CSNews Exclusive: Finding Success in C-store Foodservice

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CSNews Exclusive: Finding Success in C-store Foodservice

NEW YORK -- When it comes to foodservice, convenience store chains that decide to take the plunge need to make sure they are prepared and not only execute their concepts, but execute them well.

Dean Dirks, consultant with Dirks & Associates, spoke first during the Webinar, "Trends in Eating and Drinking -- High Touch, Some Touch or No Touch, Foodservice Is Key to Future of Convenience Retailing," discussing the options available with foodservice programs, and citing the 2009 Convenience Store News Foodservice Study, which reported 43 percent of all foodservice sales are Full Touch, meaning made-to-order.

"Full touch programs offer the opportunity for promotions, discounting and couponing," said Dirks, who urged retailers not to "learn their lessons the hard way," and jump right in. "The store you put a Full Touch program in has to have high customer counts," he said, noting it should also have ample parking for customers to accommodate the foodservice crowd.

While Some Touch requires less labor and may be better for some retailers, Full Touch is the trend for the future, Dirks explained. "Understand it's a higher investment, but there is also a higher return."

Providing an example of a completely Full Touch operation, Jerry Weiner, vice president of foodservice at Rutter's Farm Stores in York, Pa., spoke about the company's foodservice operations, which started with extensive customer research.

"Consumer research is how we started developing our new prototype," he said, noting this included customer intercepts and focus groups -- both with Rutter's customers and those who did not shop the stores. It was out of this research that the company determined what was most important -- clean stores, clean restrooms and a lot of choices for food. The stores offer subs, sandwiches, wraps, salads, burgers, stir frys, kids meals and more.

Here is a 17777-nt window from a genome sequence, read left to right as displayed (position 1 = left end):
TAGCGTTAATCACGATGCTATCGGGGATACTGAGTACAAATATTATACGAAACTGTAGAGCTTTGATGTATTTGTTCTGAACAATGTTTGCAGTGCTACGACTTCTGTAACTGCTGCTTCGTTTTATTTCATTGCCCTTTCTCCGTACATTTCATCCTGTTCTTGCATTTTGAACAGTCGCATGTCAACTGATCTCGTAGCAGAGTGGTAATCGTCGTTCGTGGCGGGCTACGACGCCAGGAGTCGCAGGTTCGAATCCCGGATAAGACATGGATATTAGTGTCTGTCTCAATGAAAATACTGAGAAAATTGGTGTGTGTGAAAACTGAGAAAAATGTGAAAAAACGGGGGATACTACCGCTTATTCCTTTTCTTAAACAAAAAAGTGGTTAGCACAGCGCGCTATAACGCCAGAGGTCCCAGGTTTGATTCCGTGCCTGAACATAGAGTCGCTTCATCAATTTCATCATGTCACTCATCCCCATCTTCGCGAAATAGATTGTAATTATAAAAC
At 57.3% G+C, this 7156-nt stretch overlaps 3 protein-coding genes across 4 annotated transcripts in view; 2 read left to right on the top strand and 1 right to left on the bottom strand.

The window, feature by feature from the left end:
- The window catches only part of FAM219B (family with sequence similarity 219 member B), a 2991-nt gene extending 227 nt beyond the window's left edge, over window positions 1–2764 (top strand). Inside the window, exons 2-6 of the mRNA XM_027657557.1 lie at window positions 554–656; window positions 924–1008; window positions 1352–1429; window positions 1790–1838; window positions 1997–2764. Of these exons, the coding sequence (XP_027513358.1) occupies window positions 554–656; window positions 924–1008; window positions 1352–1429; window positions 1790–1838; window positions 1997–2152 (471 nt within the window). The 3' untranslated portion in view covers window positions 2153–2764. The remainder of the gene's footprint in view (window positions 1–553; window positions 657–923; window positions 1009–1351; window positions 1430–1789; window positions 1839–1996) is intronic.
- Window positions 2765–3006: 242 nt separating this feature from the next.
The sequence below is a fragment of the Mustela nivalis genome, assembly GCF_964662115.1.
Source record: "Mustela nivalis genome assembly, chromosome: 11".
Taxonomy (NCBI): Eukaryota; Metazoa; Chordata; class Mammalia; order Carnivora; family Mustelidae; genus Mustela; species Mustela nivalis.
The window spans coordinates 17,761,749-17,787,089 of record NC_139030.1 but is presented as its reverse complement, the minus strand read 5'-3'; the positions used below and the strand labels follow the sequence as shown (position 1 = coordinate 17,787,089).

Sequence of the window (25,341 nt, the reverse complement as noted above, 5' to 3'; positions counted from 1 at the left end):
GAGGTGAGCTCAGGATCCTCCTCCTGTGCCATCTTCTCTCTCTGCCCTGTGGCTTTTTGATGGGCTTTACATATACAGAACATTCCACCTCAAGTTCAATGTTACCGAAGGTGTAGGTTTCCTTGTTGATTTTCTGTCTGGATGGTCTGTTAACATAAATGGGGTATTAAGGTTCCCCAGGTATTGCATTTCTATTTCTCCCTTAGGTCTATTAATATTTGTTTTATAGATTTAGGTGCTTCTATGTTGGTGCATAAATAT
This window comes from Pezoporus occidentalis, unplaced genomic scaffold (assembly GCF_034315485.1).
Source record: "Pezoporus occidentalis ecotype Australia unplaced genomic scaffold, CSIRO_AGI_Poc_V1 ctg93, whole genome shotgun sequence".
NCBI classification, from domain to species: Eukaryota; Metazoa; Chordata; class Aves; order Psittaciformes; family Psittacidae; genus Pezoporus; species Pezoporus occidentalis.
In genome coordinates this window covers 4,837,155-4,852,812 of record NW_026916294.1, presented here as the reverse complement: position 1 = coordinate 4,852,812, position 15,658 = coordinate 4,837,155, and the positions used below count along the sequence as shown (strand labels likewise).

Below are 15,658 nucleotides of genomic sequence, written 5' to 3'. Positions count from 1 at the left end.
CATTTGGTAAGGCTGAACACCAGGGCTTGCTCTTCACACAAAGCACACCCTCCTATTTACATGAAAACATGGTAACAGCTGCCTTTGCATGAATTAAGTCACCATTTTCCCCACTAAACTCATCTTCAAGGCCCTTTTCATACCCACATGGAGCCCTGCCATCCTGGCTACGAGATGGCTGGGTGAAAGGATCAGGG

Additionally, the research showed "theater and speed as very important," Weiner said. As a result, the company created the foodservice counter with clear glass so customers could see their food being prepared from start to finish, and all menu items can be produced in four minutes or less, he noted.

The stores also offer touchscreen ordering, which makes the experience personal. "I'm amazed at what people put on a sandwich, and they can get creative and try things they maybe wouldn't at home," Weiner explained. "It also gives them a reason to come back more frequently because they can have a different product by mixing up the condiments or the cheese."

Not unlike food, choices are also driving the beverage category, and Rutter's responded with a 16-head fountain dispenser, featuring six frozen flavors, two flavor shots and two beverage enhancements.

"Customers mix it all together and they want those options," he said. The company also offers options with its coffee island, which features eight brewed options, including Rainforest 100-percent Columbian coffee and a Fair Trade Guatemalan coffee. There are also five types of cappuccino and three energy coffees.

Wrapping up the session, Grant Demers, product director at McLane Co. offered advice to retailers looking to develop a foodservice strategy. In order to develop a strategy, he stressed the importance of understanding the target market in order to identify what makes a retailer unique, and what a company can do to attract business in its area of operation.

Also when developing a foodservice strategy, he noted five areas of importance to keep in mind: Convenience, Quality, Safety, Value and Selection.

"McLane offers a Fresh On The Go program, which is fully integrated with its existing programs," Demers noted.

In terms of convenience, retailers should consider offering something for each day part, and making sure they have quality products and effective merchandising.

"Are the products on the shelves craveable? Consumers have come to expect quality and if you are not willing to provide it, someone else will," he said.

Demers also cautioned retailers to make sure safety is part of their operations, mentioning the number of FDA recalls in recent months. And spoke about value as a key attribute -- both to customers in the form of price and to retailers in the form of profits.

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